Tony Xu, co-founder and chief executive officer of DoorDash Inc., smiles during the Wall Street Journal Tech Live conference in Laguna Beach, California, U.S., on Tuesday, Oct. 22, 2019.
Martina Albertazzi | Bloomberg | Getty Images
The stock fell as much as 13% during after-hours trading following the report.
Here are the key numbers:
- Revenue: $970 million, vs. $938 million expected, according to a Refinitiv survey of analysts
- Loss per share: $2.67, unadjusted
CNBC does not compare reported earnings to analyst estimates for a company’s first report after going public because uncertain share counts can skew expectations.
The company reported a net GAAP, or generally accepted accounting principles, loss of $312 million, which it said was mostly due to IPO-related costs and stock-based compensation. That’s still more than double its $123 million GAAP net loss in Q4 2019.
Its revenue for the quarter represented 226% year-over-year growth.
DoorDash’s initial public offering occurred as Americans continued to rely heavily on food delivery services while taking precautions to minimize the spread of Covid-19. DoorDash saw booming demand, with total orders in Q4 up 233% year over year at 273 million.
But DoorDash told shareholders it expects some of the tailwinds it experienced from stay-at-home orders across the U.S. will turn around once the country gets the virus under control.
“We hope markets will begin to open up soon. As that happens, we expect declines in consumer engagement and average order values, though the precise amount remains unclear,” the company wrote. “In any scenario, we will remain focused on reducing friction on our Marketplace and executing against the factors that will drive long-term consumer adoption: selection, experience, and value.”
The company warned that outlook for the year “remains highly uncertain” but provided some guidance based on its assumption of a “successful rollout of COVID-19 vaccines.”
The company predicts first-quarter adjusted EBITDA, or earnings before interest, taxes, depreciation and amortization, will fall between $0 and $45 million and range from $0 to $200 million for the full year 2021. It expects gross order value on its marketplace to fall between $8.6 billion and $9.1 billion for the first quarter and between $30 billion and $33 billion for the full year.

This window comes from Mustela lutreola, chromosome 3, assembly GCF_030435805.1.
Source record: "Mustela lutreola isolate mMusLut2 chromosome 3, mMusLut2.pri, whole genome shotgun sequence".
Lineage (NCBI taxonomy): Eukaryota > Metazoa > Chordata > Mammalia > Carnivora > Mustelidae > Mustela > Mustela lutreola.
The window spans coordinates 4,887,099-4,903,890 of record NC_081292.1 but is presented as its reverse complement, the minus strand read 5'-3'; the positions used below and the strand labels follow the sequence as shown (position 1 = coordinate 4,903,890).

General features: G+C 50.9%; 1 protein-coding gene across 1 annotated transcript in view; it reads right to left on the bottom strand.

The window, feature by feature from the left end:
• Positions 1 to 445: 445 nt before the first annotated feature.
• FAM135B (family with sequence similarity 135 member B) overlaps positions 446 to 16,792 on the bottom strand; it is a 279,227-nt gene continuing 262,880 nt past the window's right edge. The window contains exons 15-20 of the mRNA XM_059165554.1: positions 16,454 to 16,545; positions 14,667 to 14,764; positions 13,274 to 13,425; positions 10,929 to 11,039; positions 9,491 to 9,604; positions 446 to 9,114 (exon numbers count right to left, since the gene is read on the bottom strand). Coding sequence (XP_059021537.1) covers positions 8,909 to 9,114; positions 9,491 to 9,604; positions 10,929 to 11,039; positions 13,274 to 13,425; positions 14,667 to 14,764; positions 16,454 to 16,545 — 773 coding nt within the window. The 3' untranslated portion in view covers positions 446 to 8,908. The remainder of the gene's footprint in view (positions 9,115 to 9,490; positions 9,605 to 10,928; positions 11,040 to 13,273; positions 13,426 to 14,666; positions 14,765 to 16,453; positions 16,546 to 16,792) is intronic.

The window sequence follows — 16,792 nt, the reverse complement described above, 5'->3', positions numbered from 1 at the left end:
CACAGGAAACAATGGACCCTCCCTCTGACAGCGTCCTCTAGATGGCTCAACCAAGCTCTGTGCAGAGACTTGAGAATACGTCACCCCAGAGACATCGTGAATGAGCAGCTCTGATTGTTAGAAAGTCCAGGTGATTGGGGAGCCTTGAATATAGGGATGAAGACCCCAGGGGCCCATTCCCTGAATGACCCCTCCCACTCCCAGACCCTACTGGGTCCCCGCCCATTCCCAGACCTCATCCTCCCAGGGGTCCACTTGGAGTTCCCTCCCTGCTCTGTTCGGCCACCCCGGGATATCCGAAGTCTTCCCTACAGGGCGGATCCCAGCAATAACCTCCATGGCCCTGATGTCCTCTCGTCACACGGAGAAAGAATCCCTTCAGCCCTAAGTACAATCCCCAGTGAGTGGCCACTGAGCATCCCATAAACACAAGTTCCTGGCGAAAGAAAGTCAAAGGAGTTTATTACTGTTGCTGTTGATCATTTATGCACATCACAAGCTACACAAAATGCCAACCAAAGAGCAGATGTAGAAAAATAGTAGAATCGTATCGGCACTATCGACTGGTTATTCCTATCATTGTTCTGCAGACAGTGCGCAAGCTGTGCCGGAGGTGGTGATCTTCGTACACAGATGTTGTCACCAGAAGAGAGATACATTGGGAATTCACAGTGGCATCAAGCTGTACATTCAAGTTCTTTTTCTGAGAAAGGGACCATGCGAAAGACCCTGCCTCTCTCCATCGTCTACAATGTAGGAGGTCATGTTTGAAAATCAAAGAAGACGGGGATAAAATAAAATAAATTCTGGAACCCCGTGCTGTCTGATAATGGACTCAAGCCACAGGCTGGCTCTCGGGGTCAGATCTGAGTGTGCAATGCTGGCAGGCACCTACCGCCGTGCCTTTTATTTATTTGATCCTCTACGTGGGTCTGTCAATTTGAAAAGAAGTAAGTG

On a call with analysts, DoorDash CFO Prabir Adarkar said the platform has continued to see growth in weekly order volumes in markets that have loosened Covid-related restrictions. Still, while DoorDash reported 227% growth in marketplace gross order value in Q4, the midpoint of its guidance puts marketplace GOV at 27.7% growth for 2021.
DoorDash started trading on the New York Stock Exchange in December, ending its first trading day up more than 85% with a market cap of $60.2 billion. The stock has since dipped below that valuation, currently sitting around $53 billion.
The company revealed $149 million in losses on revenue of $1.9 billion through September 2020 in its IPO prospectus, showing large growth and narrowing losses from the year before. In 2019, DoorDash had a net loss of $533 million on revenue of $587 million during those same nine months.
The pandemic has shined a brighter spotlight on gig workers for apps such as DoorDash, Lyft and Uber, which rely on a workforce of independent contractors. The health crisis renewed calls from progressives to give gig workers the protections of employees, including health-care benefits and paid sick leave.
But California voters handed the gig companies a major victory in November when they voted to support their ballot measure, Proposition 22. The measure said that app-based food delivery and rideshare workers could remain independent but could be entitled to additional protections, such as guaranteed minimum earnings and portable benefits.
DoorDash noted in its earnings release that the next quarter will be its first full quarter operating under Prop 22 “and ongoing price controls.” The company said these will likely negatively impact its take rate and adjusted EBITDA.
Adarkar told analysts that DoorDash will absorb the vast majority of costs related to Prop 22, like minimum earnings for drivers and additional benefits, so that it can continue to prioritize scale. He said keeping costs low for consumers will help merchants because customers will want to order more.